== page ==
200 m return, 10 mins

Launceston 70 km

3. Wombat Pool, Cradle Mountain-Lake St Clair National ParkAt the start of Overland Track, the Overland, Wombat Pool and Lake Lilla Tracks Circuit walk takes you through pristine Tassie nature with plenty of stunning views on the way.

6.5 km circuit, 1.5-2.5 h

Launceston 160 km

Apsley River Waterhole, Douglas-Apsley National ParkThe Apsley Waterhole Loop Track and 5.5 kilometre return Apsley River Waterhole and Gorge walks start from Rosedale Road parking area and take you past the serene waterhole all the way to the gorge. You can stop at the pools on the way there or back (or both) and relax in the sounds of the river gently trickling into the pools.

1 km circuit, 30 mins

Launceston 190 km

4. Hartnett Falls, Cradle Mountain-Lake St Clair National ParkLocated a short way from the 78.3 kilometre Overland Track, these falls are a great spot for swimming, with a view over the falls.

2 km return, 45 mins

Launceston 150 km

Spa Pool in Hamersley Gorge Albertchetcuti, CC BY-NC-SA 2.0

50 | Bushwalk April 2023

1. Dalmanyi (Bell) Gorge Pool, KimberleyThe Dalmanyi (Bell Gorge) Walk takes two kilometres from the car park area to reach the cascading waterfalls. The pools are a bit further away along a bit more challenging track.

2.4 km return, 1 h

Broome 460 km

3. Spa Pool, Hamersley Gorge, Karijini National ParkHamersley Gorge Walk is a very difficult walk to get to this gem, but the reward is stunning. This freshwater pool is surrounded by colourful rock walls.

400 m return, 10 mins

Karratha 280 km

2. Python Pool, Millstream Chichester National ParkAfter you’ve parked just off Roebourne-Wittenoom Road it’ll take you a short Python Pool walk to reach this deep swimming pool. A picnic area and toilets are nearby. If you have time you can take the longer 15 kilometre return Camel Trail.

400 m return, 10 minsKarratha 120 km

4. Elephant Rocks, William Bay National Park, DenmarkStarting from the parking area at the end of Elephant Road, take the short Elephant Cove Track walk to reach this lovely white sandy beach. The rocks look like large elephants.

760 m return, 15 mins

Perth 430 km

Spa Pool in Hamersley Gorge Albertchetcuti, CC BY-SA 4.0


Venus Baths, Grampians National ParkTo reach this lovely spot take the Venus Baths Circuit beside Stony Creek. It's a lovely flat walk, suitable for the whole family so pack some snacks because you'll definitely spend time there.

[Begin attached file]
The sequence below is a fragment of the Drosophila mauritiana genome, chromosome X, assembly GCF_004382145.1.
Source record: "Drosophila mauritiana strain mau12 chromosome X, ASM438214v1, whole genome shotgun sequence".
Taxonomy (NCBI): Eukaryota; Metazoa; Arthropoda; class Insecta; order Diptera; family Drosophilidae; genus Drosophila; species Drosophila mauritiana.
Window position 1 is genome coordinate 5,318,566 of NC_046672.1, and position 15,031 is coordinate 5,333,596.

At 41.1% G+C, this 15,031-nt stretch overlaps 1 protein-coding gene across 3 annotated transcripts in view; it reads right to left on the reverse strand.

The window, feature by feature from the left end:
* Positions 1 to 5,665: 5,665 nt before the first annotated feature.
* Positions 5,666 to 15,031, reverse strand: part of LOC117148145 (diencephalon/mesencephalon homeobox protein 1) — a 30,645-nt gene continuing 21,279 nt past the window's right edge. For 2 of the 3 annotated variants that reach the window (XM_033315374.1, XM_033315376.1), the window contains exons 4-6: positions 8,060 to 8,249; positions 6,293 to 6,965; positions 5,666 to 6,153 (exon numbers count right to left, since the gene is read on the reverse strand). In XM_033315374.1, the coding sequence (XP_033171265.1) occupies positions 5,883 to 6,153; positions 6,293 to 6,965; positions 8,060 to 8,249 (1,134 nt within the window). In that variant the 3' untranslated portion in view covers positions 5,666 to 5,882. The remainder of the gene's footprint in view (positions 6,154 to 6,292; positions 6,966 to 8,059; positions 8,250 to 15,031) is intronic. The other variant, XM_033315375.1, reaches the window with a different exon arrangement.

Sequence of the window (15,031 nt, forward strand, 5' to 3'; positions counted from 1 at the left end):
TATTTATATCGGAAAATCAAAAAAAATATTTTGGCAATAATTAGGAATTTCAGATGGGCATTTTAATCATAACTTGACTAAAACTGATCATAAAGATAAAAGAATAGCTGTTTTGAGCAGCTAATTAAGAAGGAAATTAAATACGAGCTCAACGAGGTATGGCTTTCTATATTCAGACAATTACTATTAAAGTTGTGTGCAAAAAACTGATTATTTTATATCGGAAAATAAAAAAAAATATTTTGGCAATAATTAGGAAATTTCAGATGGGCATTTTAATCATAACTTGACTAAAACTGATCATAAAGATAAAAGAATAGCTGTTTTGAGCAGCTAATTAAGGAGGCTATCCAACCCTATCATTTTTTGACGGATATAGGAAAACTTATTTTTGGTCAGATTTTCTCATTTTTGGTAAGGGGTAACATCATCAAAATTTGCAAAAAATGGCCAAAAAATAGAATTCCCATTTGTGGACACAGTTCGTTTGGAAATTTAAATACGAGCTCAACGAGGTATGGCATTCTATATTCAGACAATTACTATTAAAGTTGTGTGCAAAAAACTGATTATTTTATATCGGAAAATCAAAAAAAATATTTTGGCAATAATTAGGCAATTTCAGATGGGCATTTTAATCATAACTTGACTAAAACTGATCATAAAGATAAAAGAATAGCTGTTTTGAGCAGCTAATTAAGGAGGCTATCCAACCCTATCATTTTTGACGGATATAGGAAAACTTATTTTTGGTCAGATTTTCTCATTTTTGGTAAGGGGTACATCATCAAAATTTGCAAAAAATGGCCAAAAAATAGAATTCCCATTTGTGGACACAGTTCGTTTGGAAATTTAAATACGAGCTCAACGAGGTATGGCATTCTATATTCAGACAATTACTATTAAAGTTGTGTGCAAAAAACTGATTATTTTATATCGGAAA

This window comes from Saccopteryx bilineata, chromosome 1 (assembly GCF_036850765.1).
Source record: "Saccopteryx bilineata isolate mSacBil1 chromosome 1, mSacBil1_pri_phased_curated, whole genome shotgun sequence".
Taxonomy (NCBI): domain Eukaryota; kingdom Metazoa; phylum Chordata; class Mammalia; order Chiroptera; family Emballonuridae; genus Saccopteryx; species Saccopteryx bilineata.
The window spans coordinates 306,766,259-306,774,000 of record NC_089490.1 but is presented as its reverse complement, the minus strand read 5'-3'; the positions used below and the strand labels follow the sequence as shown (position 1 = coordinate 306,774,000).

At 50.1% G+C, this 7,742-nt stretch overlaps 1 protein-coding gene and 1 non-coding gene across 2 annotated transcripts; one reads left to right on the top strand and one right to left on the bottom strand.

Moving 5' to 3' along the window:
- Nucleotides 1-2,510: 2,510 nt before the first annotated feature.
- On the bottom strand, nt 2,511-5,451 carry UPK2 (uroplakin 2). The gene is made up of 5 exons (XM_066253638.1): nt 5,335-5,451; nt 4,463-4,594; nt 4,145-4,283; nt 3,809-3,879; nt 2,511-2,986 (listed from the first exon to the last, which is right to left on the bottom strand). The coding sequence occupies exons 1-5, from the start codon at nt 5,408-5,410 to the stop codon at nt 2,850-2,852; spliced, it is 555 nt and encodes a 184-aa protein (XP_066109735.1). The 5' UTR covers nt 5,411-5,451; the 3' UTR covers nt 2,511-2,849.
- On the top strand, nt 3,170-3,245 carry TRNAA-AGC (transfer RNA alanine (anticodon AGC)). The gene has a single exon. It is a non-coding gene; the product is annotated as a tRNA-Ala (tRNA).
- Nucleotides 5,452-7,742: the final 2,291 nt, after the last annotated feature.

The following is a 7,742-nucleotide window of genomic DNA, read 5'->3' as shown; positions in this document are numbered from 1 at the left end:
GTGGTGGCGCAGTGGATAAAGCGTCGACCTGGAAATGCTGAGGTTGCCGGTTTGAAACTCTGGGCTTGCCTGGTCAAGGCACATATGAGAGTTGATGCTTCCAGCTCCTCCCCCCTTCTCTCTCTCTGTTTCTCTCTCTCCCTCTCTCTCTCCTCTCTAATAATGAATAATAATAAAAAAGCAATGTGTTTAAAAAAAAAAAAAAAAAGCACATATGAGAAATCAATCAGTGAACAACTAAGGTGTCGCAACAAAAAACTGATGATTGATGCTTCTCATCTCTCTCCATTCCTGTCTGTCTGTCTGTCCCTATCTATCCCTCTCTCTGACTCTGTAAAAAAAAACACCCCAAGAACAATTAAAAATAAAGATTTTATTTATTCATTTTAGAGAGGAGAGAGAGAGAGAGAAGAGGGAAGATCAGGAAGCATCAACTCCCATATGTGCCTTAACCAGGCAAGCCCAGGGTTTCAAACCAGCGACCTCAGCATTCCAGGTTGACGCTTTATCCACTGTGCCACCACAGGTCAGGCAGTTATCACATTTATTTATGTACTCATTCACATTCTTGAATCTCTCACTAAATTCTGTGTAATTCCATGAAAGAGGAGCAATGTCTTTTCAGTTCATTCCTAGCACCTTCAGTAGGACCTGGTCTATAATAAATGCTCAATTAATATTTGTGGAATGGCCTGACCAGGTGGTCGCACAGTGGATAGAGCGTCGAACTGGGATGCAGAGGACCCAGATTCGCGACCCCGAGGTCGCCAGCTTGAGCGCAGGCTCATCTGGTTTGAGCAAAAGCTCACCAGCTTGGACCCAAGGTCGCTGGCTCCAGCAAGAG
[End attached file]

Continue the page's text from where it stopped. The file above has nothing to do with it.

1.7 km circuit, 45 mins

Horsham 75 km

3. Blue Pool, Briagolong State ForestThis lovely spot on Freestone Creek is a perfect to freshen up after a walk in summer. You can opt for the shorter Freestone Walking Track or for the longer 3 kilometre Fern Gully Track circuit before stopping at the gorge for a swim. There's a picnic area with toilets near by so you can stay for the day.

1.1 km circuit, 30 mins

Melbourne 250 km

2. Pound Bend, Warrandyte State Park The Yarra River nearly surrounds the 3.3 kilometre Pound Bend Loop which takes you to the Pound Bend area to freshen up after the walk.

3.3 km circuit, 1-1.5 h

Melbourne 30 km

4. Fairy Cove, Wilsons Promontory National ParkThis lovely area can be reached by taking a side trip on 7.9 km return Tongue Point Track. Why not hike the track and then freshen up at the cove. There's a pretty steep start to the walk but the views from the lookout are worth it.

7.9 km return, 3-4 h

Melbourne 215 km

The Pound Bend Tunnel was dug by miners, diverting the river, Tim Sabo, CC BY-SA 4.0

52 | Bushwalk April 2023

Casuarina Sands ReserveLocated on the banks of Murrumbidgee River, this recreation area has picnic spots with BBQs and toilets. Not really wild, but still a lovely swimming spot. And a starting (or ending point) to the Murrumbidgee Discovery Track.

27 km one way, 8.5-13 h

Canberra 25 km

3. Tharwa Sandwash, Gigerline Nature ReserveThis spot on Murrumbidgee River has a picnic area. Take the short Tharwa Sandwash walk from the parking area to the river and enjoy the day in the sun.

1.8 km return, 45 mins

Canberra 35 km

2. Gibraltar Falls, Namadgi National ParkTake the Woods Reserve to Gibraltar Falls walk to this beaufitul falls. At their top there are a number of pools, the best one of all is the infinity one with stunning views over Canberra.

2.3 km return, 1-1.5 h

Canberra 45 km

4. Angle Crossing, Gigerline Nature ReserveThis spot is the furthest point of Murrumbidgee River in ACT, where the Angle Crossing Road traverses the river. Take the Angle Crossing River Track before taking a dip in the river.

800 m circuit, 40 mins

Canberra 40 km

Gibraltar Falls, Elliott McFarlane, CC BY-SA 4.0

Casuarina Sands, Canberra, Brian Ireland, CC BY-SA 2.0

Tharwa Sandwash on Murrumbidgee River, Parks ACT Website

Angle Crossing on Murrumbidgee River, Conquimbo, CC BY-SA 3.0